June 1 marks the start of meteorological summer, but it also is the start of hurricane season. Officially, hurricane season stretches from June 1 to November 30, though that doesn’t mean that we don’t see activity in May or December.
Now that we are into the hurricane season, what can we expect? Well, the National Oceanic and Atmospheric Administration’s (NOAA) outlook for the 2022 Atlantic hurricane season gives a 65% chance of an above-normal season, a 25% chance of a near-normal season and a 10% chance of a below-normal season. Basically, just anticipate that we will have a more active season than normal.
What is “normal?” Well, the 30-year average (1991-2020) for tropical activity is 14 named storms, seven hurricanes, and three “major” hurricanes. A “major” hurricane is one that receives a category 3 rating or higher. That means that max sustained winds are 111 mph or greater.
NOAA’s forecast this year is for 14 to 21 named storms. Of those 14 to 21, they expect six to 10 of them to become hurricanes. To be considered a hurricane, the storm must pose sustained winds of 74 mph or greater. Lastly, NOAA expects that of the six to 10 hurricanes, three to six will be in that “major” category.
Part of the reasoning behind expecting an above-average hurricane season is because we are in the middle of a La Niña pattern in the Pacific Ocean. When we are in a La Niña, that limits the amount of wind shear in the Gulf and Caribbean, which then promotes more hurricane activity. Unlike severe storms, hurricanes do NOT like high wind shear environments.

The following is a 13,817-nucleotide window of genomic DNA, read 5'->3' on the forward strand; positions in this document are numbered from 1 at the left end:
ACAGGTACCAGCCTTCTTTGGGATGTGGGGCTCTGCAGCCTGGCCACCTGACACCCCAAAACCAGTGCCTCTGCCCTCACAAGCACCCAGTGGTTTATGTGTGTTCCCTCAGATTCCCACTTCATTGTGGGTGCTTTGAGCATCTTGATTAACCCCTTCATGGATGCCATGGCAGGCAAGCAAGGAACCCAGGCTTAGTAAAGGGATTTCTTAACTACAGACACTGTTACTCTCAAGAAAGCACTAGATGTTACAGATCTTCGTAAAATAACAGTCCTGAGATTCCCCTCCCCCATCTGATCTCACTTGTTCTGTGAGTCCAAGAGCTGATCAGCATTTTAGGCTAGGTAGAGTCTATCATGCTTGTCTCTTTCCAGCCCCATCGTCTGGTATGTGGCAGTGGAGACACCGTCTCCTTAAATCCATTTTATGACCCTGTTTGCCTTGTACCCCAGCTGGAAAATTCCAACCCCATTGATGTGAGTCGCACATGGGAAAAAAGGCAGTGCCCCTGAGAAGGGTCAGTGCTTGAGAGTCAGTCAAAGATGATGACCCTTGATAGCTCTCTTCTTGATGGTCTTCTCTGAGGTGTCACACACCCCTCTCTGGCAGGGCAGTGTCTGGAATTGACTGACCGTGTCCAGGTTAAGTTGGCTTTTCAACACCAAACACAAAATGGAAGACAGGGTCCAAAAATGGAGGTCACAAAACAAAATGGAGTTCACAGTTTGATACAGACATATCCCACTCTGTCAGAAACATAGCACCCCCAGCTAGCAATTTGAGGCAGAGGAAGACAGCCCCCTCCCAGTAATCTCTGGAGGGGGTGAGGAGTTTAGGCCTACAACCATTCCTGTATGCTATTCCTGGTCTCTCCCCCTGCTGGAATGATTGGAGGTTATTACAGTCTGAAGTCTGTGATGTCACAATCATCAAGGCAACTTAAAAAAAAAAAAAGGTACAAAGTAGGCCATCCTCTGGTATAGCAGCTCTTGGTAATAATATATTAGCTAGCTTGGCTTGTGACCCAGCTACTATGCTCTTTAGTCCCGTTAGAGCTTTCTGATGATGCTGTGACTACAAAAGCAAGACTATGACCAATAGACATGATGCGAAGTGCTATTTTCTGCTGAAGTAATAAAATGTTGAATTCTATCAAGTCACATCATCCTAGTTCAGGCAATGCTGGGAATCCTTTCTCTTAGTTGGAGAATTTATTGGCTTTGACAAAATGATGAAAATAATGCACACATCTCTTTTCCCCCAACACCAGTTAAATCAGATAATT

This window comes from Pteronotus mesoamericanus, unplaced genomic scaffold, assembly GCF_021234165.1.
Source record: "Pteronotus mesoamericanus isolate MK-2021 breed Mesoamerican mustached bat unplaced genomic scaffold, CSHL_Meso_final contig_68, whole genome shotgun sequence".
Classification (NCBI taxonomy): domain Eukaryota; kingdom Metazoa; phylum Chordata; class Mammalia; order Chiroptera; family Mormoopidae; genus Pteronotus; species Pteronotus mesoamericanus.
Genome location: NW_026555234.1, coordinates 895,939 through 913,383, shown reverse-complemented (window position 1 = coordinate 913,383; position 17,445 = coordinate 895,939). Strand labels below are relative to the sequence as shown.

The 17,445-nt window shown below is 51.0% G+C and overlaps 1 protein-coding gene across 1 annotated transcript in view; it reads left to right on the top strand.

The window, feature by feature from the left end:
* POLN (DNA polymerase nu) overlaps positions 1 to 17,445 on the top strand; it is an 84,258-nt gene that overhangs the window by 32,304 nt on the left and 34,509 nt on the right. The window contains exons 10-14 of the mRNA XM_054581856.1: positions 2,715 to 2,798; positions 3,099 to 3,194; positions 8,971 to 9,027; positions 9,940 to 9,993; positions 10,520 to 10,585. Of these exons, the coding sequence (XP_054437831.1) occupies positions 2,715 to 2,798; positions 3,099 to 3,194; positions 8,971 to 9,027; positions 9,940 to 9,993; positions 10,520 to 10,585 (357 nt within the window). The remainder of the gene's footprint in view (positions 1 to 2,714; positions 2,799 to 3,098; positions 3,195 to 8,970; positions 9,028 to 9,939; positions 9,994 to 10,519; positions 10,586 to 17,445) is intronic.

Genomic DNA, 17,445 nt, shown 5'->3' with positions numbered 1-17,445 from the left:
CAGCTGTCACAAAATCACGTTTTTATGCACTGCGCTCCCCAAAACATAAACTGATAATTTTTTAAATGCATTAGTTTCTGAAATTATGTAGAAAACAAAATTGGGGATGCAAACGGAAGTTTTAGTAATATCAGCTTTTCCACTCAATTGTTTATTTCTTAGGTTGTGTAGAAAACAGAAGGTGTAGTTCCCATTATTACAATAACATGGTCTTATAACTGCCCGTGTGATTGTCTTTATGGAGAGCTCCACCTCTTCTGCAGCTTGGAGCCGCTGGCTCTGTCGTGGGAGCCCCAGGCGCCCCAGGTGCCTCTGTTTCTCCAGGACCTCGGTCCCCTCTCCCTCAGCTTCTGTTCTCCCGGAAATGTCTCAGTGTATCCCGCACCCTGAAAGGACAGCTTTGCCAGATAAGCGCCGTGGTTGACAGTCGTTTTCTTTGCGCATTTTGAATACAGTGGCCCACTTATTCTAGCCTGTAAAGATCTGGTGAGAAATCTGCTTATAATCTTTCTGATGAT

The photo above shows what the Atlantic Hurricane Season names are for 2022. One thing of note, the “F” name this year is Fiona, which might make some Cincinnatians smile. In the case that we go through more than 21 names, we will revert to the 2022 Secondary Names list. That can be found below. Note, after the 2020 season we will no longer use the Greek Alphabet for naming purposes after it left many people confused. Both 2005 and 2020 we made it to the Greek Alphabet list, but in 2021 we did not make that mark, only getting to 21 named storms. In order to receive a name, a storm much reach sustained wind speeds of 39 mph or greater.
Hurricane season goes through November 30. The most active months aren’t until later in the summer months as we see the warmest sea surface temperatures. That happens in August, September and October. September 10 is the statistical peak for hurricane season, having the most active storms on that date over the last 100 years.
Activity has already developed this year with Hurricane Agatha developing in the Eastern Pacific over late last week and into Memorial Day weekend. The remnants of that storm could potentially develop as our first Atlantic storm, which would be named Alex.